From Publishers Weekly
Starred Review. Iggulden, coauthor of the megaseller The Dangerous Book for Boys
, continues his masterful series on Genghis Khan (following Genghis: Birth of an Empire
) with another vividly imagined chapter. In the debut volume, the Great Khan rises from the barren plains of central Asia to unify the scattered Mongol tribes into a nation. Here, Genghis turns to the conquest of the bloated, wealthy cities of the Chin, or Chinese, Kingdom. Aided by his brothers Kachiun and Khasar, Genghis strikes first against the Xi Xia Kingdom south of the Gobi Desert—a route into China that circumvents the Great Wall. The Mongols' insatiable quest to conquer drives the narrative, but Iggulden deftly weaves several intriguing character-driven subplots into the saga, including tales of sibling rivalry between Genghis's two eldest sons and the cupidity of a powerful and enigmatic shaman. Borrowing from history and legend, Iggulden reimagines the iconic conqueror on a more human scale—larger-than-life surely, but accessible and even sympathetic. Iggulden's Genghis series is shaping up as a triumph of historical fiction. (Apr.)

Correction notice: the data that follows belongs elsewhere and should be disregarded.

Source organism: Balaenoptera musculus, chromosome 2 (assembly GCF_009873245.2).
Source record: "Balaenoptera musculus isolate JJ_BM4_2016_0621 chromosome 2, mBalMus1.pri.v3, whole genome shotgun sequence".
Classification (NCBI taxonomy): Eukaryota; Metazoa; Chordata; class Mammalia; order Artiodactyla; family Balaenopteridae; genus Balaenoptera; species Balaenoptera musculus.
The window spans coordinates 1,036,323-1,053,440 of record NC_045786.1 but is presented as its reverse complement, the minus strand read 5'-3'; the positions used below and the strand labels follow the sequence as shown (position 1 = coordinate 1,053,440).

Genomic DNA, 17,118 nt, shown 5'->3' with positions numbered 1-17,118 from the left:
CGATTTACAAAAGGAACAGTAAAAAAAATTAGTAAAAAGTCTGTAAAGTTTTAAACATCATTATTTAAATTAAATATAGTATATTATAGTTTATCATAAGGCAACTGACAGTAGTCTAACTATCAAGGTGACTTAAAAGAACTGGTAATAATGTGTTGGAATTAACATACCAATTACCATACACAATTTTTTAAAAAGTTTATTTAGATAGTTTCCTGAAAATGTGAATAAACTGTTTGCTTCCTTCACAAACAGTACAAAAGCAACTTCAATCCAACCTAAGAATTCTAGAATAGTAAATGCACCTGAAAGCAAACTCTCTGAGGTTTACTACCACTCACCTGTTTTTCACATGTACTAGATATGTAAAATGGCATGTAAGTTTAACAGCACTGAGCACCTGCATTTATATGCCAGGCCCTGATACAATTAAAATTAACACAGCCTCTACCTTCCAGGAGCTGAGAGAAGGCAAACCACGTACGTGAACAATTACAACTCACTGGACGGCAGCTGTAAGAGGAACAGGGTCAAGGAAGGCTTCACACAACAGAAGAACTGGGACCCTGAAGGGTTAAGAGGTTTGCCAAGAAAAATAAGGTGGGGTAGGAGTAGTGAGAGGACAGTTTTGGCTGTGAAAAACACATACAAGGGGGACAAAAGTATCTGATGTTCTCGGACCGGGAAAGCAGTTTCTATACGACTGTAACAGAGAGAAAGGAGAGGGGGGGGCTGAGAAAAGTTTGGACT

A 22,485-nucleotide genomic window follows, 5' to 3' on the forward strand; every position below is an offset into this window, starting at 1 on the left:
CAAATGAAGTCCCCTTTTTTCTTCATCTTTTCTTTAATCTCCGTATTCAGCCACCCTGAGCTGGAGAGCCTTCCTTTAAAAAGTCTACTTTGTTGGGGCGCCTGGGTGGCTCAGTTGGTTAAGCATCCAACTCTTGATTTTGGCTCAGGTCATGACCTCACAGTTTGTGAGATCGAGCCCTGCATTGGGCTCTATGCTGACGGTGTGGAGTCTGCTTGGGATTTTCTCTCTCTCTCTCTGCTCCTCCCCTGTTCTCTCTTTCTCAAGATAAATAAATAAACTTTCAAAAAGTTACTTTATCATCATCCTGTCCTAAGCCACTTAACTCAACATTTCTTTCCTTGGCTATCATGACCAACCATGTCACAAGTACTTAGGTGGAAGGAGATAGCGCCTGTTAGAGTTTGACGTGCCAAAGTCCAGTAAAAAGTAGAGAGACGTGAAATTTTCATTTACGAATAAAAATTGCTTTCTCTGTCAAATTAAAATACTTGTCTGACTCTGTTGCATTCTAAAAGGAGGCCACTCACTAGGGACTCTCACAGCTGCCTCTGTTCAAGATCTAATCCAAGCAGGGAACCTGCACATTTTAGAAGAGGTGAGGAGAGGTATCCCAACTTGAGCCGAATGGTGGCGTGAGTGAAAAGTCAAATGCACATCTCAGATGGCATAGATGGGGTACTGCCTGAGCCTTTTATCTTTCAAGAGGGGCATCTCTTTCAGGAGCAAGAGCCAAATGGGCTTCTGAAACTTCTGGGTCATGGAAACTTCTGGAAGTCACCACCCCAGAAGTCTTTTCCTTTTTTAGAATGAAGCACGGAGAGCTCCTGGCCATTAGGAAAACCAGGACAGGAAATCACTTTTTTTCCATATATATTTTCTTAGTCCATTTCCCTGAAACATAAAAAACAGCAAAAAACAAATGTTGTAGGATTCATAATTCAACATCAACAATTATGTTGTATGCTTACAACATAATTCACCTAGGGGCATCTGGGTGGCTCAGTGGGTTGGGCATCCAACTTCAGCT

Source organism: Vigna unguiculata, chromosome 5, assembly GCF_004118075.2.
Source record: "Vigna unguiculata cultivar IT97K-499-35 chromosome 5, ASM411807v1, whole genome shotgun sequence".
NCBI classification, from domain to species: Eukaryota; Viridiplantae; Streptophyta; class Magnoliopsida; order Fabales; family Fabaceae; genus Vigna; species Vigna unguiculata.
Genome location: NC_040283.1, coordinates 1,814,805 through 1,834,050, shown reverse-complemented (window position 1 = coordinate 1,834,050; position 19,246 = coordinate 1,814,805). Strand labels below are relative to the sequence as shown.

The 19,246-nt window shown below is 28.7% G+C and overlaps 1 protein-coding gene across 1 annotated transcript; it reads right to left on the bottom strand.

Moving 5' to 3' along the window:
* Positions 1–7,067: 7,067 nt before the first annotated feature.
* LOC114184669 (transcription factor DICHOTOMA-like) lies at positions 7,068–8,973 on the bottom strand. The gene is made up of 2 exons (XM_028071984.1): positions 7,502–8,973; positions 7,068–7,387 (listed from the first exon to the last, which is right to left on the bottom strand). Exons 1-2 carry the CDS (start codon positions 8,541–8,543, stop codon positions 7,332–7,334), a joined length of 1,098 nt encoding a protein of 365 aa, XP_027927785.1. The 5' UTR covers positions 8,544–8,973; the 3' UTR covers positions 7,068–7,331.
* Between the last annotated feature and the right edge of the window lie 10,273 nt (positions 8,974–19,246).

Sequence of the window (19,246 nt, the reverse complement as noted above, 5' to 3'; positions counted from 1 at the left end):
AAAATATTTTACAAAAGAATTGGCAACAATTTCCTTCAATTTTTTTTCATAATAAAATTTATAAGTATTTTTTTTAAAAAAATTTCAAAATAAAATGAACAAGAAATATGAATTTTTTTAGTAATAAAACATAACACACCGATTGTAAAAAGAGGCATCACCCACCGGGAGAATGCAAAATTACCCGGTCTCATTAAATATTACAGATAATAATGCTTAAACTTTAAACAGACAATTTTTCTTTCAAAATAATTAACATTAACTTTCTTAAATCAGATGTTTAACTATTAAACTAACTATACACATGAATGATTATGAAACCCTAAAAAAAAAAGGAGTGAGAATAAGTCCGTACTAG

Copyright © Reed Business Information, a division of Reed Elsevier Inc. All rights reserved.
--This text refers to an alternate
'...every bit as addictive as his Emperor books.' The Bookseller Praise for Wolf of the Plains: 'I felt as if a blockbuster movie was unfolding before me and a blockbuster movie will surely emerge from this. Read the book before Hollywood takes it over ' Daily Express 'This is energetic, competent stuff; Iggulden knows his material and his audience ' Independent 'Epic hisorical fiction at its finest; enthralling, exciting and utterly believable. Volume two is eagerly awaited ' Yorkshire Evening Post Praise for the Emperor series: 'If you liked Gladiator, you'll love Emperor' The Times 'A brilliant story -- I wish I'd written it. A novel of vivid characters, stunning action and unrelenting pace. It really is a terrific read.' Bernard Cornwell 'The great events and breathtaking brutality of the times are brought lavishly to life.' Guardian